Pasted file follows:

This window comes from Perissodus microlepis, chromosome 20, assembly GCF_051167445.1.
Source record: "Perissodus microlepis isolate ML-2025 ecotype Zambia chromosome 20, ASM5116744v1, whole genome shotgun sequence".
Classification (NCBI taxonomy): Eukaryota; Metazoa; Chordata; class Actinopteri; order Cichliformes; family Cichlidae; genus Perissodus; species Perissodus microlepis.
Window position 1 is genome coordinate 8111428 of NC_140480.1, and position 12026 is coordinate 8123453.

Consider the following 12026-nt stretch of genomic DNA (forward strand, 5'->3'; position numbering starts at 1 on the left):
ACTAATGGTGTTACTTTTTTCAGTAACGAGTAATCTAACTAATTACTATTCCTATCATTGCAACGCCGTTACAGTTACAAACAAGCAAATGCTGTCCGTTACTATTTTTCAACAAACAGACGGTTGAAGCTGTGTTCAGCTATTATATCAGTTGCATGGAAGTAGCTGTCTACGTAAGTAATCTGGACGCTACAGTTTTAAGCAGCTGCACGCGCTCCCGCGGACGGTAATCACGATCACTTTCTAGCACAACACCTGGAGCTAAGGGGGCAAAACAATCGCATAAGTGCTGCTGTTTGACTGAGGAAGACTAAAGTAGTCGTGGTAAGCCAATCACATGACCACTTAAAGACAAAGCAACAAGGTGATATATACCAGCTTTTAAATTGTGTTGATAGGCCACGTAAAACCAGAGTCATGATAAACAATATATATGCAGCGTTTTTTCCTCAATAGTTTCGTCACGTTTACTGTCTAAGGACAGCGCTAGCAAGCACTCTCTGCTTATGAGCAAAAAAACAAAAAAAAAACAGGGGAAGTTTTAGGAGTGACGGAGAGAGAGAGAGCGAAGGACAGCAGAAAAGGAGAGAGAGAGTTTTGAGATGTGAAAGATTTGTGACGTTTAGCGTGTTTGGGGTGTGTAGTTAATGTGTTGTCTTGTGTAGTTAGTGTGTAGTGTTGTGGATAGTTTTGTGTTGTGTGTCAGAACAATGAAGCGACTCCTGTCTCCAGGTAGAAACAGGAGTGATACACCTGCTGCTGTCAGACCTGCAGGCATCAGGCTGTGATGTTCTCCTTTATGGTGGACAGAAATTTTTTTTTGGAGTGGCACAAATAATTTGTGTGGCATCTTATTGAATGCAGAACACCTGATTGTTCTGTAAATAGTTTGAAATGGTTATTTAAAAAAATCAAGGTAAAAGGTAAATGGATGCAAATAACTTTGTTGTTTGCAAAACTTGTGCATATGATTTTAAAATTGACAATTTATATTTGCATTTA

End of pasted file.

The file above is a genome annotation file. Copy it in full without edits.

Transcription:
This window comes from Perissodus microlepis, chromosome 20, assembly GCF_051167445.1.
Source record: "Perissodus microlepis isolate ML-2025 ecotype Zambia chromosome 20, ASM5116744v1, whole genome shotgun sequence".
Classification (NCBI taxonomy): Eukaryota; Metazoa; Chordata; class Actinopteri; order Cichliformes; family Cichlidae; genus Perissodus; species Perissodus microlepis.
Window position 1 is genome coordinate 8111428 of NC_140480.1, and position 12026 is coordinate 8123453.

Consider the following 12026-nt stretch of genomic DNA (forward strand, 5'->3'; position numbering starts at 1 on the left):
ACTAATGGTGTTACTTTTTTCAGTAACGAGTAATCTAACTAATTACTATTCCTATCATTGCAACGCCGTTACAGTTACAAACAAGCAAATGCTGTCCGTTACTATTTTTCAACAAACAGACGGTTGAAGCTGTGTTCAGCTATTATATCAGTTGCATGGAAGTAGCTGTCTACGTAAGTAATCTGGACGCTACAGTTTTAAGCAGCTGCACGCGCTCCCGCGGACGGTAATCACGATCACTTTCTAGCACAACACCTGGAGCTAAGGGGGCAAAACAATCGCATAAGTGCTGCTGTTTGACTGAGGAAGACTAAAGTAGTCGTGGTAAGCCAATCACATGACCACTTAAAGACAAAGCAACAAGGTGATATATACCAGCTTTTAAATTGTGTTGATAGGCCACGTAAAACCAGAGTCATGATAAACAATATATATGCAGCGTTTTTTCCTCAATAGTTTCGTCACGTTTACTGTCTAAGGACAGCGCTAGCAAGCACTCTCTGCTTATGAGCAAAAAAACAAAAAAAAAACAGGGGAAGTTTTAGGAGTGACGGAGAGAGAGAGAGCGAAGGACAGCAGAAAAGGAGAGAGAGAGTTTTGAGATGTGAAAGATTTGTGACGTTTAGCGTGTTTGGGGTGTGTAGTTAATGTGTTGTCTTGTGTAGTTAGTGTGTAGTGTTGTGGATAGTTTTGTGTTGTGTGTCAGAACAATGAAGCGACTCCTGTCTCCAGGTAGAAACAGGAGTGATACACCTGCTGCTGTCAGACCTGCAGGCATCAGGCTGTGATGTTCTCCTTTATGGTGGACAGAAATTTTTTTTTGGAGTGGCACAAATAATTTGTGTGGCATCTTATTGAATGCAGAACACCTGATTGTTCTGTAAATAGTTTGAAATGGTTATTTAAAAAAATCAAGGTAAAAGGTAAATGGATGCAAATAACTTTGTTGTTTGCAAAACTTGTGCATATGATTTTAAAATTGACAATTTATATTTGCATTTA